B/R Staff Roundtable: Does Wilder Stand a Chance vs. Fury in 3rd Fight?
Deontay Wilder's 45-pound ring-walk costume being too heavy and co-trainer Mark Breland not allowing his fighter to continue getting rag-dolled around the ring were among viewpoints disclosed Monday to The Athletic's Lance Pugmire and Yahoo Sports' Kevin Iole as excuses why the American lost to Tyson Fury.
Wilder, 34, from Tuscaloosa, Ala., is seeking an immediate rematch.
Wilder is one of the hardest-punching heavyweights in boxing history, but the younger, bigger and better Fury beat him up until his corner wisely threw in the towel on Saturday night at MGM Grand in Las Vegas.
So the question on everyone's mind right now is whether Wilder stands a chance in the assumed rematch against Fury that would happen by the end of July, according to SI.com's Chris Mannix.
Here's what we think about the potential Fury vs. Wilder 3 bout.
Lyle Fitzsimmons: No Way
Turns out I've got a lot more flexibility than I'd ever imagined.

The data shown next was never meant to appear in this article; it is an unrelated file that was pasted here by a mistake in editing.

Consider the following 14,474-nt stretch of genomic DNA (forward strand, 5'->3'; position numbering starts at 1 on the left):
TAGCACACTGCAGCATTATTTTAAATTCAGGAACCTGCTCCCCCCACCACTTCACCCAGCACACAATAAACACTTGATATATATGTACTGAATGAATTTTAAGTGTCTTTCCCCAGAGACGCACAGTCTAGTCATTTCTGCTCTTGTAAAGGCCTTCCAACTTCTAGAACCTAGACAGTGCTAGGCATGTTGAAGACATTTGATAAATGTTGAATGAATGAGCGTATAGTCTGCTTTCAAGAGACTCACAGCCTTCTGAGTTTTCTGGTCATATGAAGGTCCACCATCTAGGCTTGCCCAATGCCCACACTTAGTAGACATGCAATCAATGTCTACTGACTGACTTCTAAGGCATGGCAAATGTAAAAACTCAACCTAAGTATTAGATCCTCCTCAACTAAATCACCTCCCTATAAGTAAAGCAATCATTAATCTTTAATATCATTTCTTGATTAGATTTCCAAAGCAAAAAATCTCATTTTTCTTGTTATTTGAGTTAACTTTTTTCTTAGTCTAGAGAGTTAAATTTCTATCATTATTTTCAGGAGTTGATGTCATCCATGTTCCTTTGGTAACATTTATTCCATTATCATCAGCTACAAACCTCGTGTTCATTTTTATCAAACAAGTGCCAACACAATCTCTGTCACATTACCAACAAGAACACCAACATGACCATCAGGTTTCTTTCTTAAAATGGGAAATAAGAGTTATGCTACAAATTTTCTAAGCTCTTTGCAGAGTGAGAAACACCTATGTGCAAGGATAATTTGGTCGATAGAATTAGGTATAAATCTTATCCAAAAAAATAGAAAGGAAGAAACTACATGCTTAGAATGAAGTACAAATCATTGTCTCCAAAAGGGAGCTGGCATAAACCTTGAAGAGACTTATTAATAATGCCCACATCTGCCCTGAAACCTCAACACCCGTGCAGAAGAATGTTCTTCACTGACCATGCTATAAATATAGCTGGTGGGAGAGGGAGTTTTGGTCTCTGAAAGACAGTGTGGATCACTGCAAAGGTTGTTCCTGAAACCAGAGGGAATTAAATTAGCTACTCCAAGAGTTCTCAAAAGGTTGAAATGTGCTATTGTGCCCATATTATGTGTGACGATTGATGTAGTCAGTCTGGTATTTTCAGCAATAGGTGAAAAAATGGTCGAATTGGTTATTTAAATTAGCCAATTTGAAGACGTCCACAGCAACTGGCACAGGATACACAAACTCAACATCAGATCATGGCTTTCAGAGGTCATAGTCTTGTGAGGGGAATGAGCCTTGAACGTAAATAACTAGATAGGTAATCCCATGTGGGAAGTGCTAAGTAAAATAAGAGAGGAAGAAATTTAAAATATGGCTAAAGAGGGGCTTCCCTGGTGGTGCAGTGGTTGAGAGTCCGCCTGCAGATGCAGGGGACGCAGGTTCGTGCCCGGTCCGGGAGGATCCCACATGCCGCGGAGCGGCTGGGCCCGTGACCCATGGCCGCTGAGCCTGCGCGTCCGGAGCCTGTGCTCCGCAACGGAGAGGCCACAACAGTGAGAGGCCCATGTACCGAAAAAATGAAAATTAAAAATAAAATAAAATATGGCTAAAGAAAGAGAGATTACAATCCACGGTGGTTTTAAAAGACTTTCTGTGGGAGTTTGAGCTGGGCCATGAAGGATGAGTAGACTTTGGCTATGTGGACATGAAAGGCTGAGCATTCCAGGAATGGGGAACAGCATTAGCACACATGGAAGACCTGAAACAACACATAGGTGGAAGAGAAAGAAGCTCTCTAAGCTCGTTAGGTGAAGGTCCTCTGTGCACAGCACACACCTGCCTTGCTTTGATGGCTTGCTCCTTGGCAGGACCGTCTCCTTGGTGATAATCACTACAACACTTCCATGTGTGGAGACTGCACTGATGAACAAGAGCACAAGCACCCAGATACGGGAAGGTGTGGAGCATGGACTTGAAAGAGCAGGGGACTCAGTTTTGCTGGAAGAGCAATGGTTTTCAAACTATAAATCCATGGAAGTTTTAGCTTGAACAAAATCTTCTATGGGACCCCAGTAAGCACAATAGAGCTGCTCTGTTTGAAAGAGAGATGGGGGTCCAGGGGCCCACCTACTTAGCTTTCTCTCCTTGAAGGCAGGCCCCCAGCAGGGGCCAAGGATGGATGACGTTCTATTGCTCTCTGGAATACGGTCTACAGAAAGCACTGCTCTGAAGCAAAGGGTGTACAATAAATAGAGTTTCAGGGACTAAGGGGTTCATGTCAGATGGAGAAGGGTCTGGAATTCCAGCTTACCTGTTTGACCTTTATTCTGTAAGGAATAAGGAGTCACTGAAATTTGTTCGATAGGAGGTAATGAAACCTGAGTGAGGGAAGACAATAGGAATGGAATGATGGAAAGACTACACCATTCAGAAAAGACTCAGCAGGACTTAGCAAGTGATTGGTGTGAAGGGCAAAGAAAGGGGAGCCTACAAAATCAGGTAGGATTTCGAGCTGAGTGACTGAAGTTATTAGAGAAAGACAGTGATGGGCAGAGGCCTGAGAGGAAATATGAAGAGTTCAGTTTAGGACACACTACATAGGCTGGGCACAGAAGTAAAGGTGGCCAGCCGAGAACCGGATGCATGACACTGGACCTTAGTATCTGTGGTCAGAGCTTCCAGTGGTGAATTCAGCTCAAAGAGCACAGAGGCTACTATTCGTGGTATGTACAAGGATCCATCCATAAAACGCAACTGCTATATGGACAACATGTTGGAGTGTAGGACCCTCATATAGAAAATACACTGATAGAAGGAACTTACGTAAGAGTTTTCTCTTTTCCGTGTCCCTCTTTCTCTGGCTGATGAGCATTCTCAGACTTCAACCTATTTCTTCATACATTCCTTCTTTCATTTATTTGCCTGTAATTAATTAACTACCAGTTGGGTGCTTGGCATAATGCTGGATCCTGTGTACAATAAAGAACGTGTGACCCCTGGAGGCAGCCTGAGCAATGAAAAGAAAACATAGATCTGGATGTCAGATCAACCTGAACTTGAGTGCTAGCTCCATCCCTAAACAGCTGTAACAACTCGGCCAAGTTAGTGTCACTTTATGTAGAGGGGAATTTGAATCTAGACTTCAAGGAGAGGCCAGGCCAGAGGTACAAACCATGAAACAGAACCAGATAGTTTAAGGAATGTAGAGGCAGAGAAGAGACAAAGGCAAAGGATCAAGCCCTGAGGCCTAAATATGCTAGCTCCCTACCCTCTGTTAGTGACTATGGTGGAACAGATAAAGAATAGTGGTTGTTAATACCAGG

After all, it was just a few days ago—in a journalistic piece not too dissimilar from this one—that I spent about 300 words suggesting Wilder would stop Fury in their high-profile rematch.
Of course, that pick was voided the instant Fury's right hand landed behind Wilder's left ear.
And over the subsequent four rounds, I'd be lying if I said I hadn't uttered phrases like "he's done," "he's about to get knocked out" and "they need to save him from himself" before it finally ended.
Pretty lithe for a guy who graduated high school in the 1980s, no?
Anyway, as further proof of my nimbleness, I've gone all-in when it comes to joining Kelsey—yes, the only one among us who picked Fury last time—as a card-carrying member of Team Fury this time.
Not only do I think he wins the trilogy fight, but I think he does so just as easily as Saturday.
For all the reasons I was too distracted to stand with last week.